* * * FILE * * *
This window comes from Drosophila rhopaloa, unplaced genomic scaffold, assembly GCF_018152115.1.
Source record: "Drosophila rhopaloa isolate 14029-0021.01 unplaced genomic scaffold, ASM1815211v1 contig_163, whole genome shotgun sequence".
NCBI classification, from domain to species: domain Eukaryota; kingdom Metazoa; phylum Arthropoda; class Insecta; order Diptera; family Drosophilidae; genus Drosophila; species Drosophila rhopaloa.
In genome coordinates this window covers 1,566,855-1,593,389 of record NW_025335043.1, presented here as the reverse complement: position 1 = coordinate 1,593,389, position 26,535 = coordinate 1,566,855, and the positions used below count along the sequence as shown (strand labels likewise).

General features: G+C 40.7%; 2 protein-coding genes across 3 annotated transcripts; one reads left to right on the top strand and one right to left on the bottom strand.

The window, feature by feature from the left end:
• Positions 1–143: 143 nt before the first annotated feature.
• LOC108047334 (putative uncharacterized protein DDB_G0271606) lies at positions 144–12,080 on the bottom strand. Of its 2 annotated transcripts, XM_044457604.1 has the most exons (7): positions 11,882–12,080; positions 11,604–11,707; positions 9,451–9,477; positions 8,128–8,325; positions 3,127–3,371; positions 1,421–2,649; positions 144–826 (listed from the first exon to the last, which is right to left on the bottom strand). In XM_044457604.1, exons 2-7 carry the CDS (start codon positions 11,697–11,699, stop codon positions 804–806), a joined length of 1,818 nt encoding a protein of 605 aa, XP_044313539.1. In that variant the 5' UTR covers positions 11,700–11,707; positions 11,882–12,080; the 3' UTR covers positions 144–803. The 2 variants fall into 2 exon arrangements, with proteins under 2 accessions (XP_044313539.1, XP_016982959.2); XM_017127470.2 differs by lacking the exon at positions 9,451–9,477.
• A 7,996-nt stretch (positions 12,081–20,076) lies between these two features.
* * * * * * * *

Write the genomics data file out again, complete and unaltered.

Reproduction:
This window comes from Drosophila rhopaloa, unplaced genomic scaffold, assembly GCF_018152115.1.
Source record: "Drosophila rhopaloa isolate 14029-0021.01 unplaced genomic scaffold, ASM1815211v1 contig_163, whole genome shotgun sequence".
NCBI classification, from domain to species: domain Eukaryota; kingdom Metazoa; phylum Arthropoda; class Insecta; order Diptera; family Drosophilidae; genus Drosophila; species Drosophila rhopaloa.
In genome coordinates this window covers 1,566,855-1,593,389 of record NW_025335043.1, presented here as the reverse complement: position 1 = coordinate 1,593,389, position 26,535 = coordinate 1,566,855, and the positions used below count along the sequence as shown (strand labels likewise).

General features: G+C 40.7%; 2 protein-coding genes across 3 annotated transcripts; one reads left to right on the top strand and one right to left on the bottom strand.

The window, feature by feature from the left end:
• Positions 1–143: 143 nt before the first annotated feature.
• LOC108047334 (putative uncharacterized protein DDB_G0271606) lies at positions 144–12,080 on the bottom strand. Of its 2 annotated transcripts, XM_044457604.1 has the most exons (7): positions 11,882–12,080; positions 11,604–11,707; positions 9,451–9,477; positions 8,128–8,325; positions 3,127–3,371; positions 1,421–2,649; positions 144–826 (listed from the first exon to the last, which is right to left on the bottom strand). In XM_044457604.1, exons 2-7 carry the CDS (start codon positions 11,697–11,699, stop codon positions 804–806), a joined length of 1,818 nt encoding a protein of 605 aa, XP_044313539.1. In that variant the 5' UTR covers positions 11,700–11,707; positions 11,882–12,080; the 3' UTR covers positions 144–803. The 2 variants fall into 2 exon arrangements, with proteins under 2 accessions (XP_044313539.1, XP_016982959.2); XM_017127470.2 differs by lacking the exon at positions 9,451–9,477.
• A 7,996-nt stretch (positions 12,081–20,076) lies between these two features.